Members of Miami University's astronomy club during a trip to Hocking Hills. From left to right: Orion Koleva, Maddie DePaoli, Anthony Scott and Katrina Kessler.
Members of Miami University's astronomy club during a trip to Hocking Hills. From left to right: Orion Koleva, Maddie DePaoli, Anthony Scott and Katrina Kessler. Photo: Orion Koleva

Stargazing leads to a future profession for physics and math major

STEM @ Miami

Upcoming Programs

  • Cincinnati TechOlympics 2019The nation's largest student-run tech conference. Miami will have a booth featuring the College of Engineering and Computing, AIMS and the Farmer School of Business.
  • Miami Summer Scholars: The 2019 Summer Scholars application will be available in the spring.
  • CIQS Day 2020: Keep an eye out for program updates and registration.

Plan a Visit


Miami sets sights on filling STEM needs as Americans relaunch excitement for space exploration

By Shavon Anderson, university news and communications
On a clear night, the view at Hueston Woods takes your breath away. A long look among the stars reminds Orion Koleva about his place in the universe.

“It can be kind of a wonderful, yet also terrifying, feeling,” he said.

Koleva remembers his first semester stargazing with Miami University’s astronomy club. Now a second-year physics and mathematics double major, he’s club president. He’s also considering a career in his hobby.
At Miami, 70 percent of physics undergraduates engage in research before graduation. Up to 20 percent are co-authors. Koleva is learning alongside professors with shared passions, and through the club, he’s presented on dark matter and modified gravity theories.
In the back of his mind, there’s still concern.
“I do worry that some enthusiasm for studying and going to space is dying down,” he said.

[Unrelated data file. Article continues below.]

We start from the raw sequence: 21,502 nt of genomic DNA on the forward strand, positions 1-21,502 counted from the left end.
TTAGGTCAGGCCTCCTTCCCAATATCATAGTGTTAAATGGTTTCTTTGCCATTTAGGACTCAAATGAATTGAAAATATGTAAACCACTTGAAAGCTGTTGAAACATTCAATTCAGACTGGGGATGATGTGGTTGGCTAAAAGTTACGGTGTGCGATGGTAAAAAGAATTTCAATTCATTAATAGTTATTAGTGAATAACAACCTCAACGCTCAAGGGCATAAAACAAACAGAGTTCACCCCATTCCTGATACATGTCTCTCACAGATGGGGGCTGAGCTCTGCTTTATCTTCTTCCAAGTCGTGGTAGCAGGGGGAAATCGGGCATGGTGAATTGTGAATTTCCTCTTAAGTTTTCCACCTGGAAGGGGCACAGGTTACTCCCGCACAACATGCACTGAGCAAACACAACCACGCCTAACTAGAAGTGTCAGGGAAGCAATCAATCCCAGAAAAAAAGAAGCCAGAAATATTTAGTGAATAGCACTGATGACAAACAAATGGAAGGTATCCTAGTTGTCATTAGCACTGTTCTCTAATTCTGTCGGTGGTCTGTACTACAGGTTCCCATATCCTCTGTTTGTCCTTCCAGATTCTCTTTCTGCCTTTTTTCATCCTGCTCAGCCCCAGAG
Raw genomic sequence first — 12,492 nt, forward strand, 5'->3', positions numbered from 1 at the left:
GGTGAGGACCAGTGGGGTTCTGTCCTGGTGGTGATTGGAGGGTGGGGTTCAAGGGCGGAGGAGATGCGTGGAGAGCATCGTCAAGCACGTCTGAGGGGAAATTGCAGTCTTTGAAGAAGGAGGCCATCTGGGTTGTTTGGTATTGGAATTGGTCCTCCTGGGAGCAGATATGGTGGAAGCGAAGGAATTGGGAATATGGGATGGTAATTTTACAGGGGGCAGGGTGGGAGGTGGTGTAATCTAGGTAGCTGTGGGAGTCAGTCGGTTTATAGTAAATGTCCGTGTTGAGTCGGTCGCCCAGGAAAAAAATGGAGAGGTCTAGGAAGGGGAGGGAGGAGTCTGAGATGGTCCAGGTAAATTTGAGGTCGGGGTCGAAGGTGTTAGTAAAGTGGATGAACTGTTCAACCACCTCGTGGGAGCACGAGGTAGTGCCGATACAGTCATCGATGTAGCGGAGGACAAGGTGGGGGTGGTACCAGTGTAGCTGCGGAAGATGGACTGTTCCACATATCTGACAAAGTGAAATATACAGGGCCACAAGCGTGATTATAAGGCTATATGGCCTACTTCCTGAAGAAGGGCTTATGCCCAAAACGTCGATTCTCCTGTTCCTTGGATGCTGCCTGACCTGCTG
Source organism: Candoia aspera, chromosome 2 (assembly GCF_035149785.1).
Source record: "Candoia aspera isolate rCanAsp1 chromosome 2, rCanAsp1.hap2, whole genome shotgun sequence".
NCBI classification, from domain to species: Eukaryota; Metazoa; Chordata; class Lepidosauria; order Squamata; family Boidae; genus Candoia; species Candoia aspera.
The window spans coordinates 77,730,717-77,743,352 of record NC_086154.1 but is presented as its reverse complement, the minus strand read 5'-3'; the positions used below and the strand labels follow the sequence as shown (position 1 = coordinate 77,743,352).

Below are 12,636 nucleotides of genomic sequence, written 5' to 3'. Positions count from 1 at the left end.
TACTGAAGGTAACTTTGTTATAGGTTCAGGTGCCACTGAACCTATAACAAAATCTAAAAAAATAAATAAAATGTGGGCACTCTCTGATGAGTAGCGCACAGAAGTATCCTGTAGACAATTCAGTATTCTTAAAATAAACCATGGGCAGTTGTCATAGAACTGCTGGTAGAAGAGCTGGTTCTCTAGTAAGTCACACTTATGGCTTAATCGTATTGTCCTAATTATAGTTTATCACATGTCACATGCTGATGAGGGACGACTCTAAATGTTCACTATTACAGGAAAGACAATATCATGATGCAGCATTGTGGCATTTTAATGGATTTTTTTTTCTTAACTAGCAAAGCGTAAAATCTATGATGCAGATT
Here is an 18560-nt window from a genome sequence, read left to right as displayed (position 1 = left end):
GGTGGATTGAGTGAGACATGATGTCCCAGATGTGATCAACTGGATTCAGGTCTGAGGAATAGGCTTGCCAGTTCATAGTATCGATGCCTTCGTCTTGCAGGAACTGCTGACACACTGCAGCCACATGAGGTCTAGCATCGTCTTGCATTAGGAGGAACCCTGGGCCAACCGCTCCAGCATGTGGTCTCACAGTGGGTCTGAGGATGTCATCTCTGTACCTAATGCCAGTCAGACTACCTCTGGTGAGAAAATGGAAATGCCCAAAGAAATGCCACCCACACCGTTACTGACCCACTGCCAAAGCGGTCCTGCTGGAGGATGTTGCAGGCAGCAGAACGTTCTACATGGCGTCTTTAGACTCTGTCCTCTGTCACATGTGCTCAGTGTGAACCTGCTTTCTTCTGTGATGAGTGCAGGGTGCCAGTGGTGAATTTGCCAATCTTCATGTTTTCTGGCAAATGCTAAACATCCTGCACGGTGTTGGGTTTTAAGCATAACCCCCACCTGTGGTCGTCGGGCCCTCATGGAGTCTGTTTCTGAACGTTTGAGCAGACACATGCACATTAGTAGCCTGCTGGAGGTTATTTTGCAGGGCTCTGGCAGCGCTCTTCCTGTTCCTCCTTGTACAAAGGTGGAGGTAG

Members of Miami's astronomy club view the sky through a telescope near Western Dining Hall (photo by Scott Kissell).

In a 2018 Pew Research poll, seven in 10 Americans believed it’s essential for the U.S. to be a leader in space exploration. When asked what top priorities should be for the National Aeronautics and Space Administration (NASA), 18 percent supported sending astronauts to Mars. Only 12 percent supported sending them to the moon. Both responses rounded out the bottom of the list.
“People always seem to frown on or dismiss children who say they want to be astronauts, whether it's because they think it's unrealistic, or they just aren't aware of other space-related career options,” Koleva said.
Reports show boys are losing interest in STEM-related fields. Industries are also struggling to garner girls’ interest. Koleva raises a point. You don’t have to be the next John Glenn, but a kid fascinated by space can find fields where they’re needed.

Sparking interest in space and science studies

In 2015, Miami introduced Careers Involving Quantitative Skills Day where young women from regional high schools visit campus, interact with STEM faculty and engage in programs.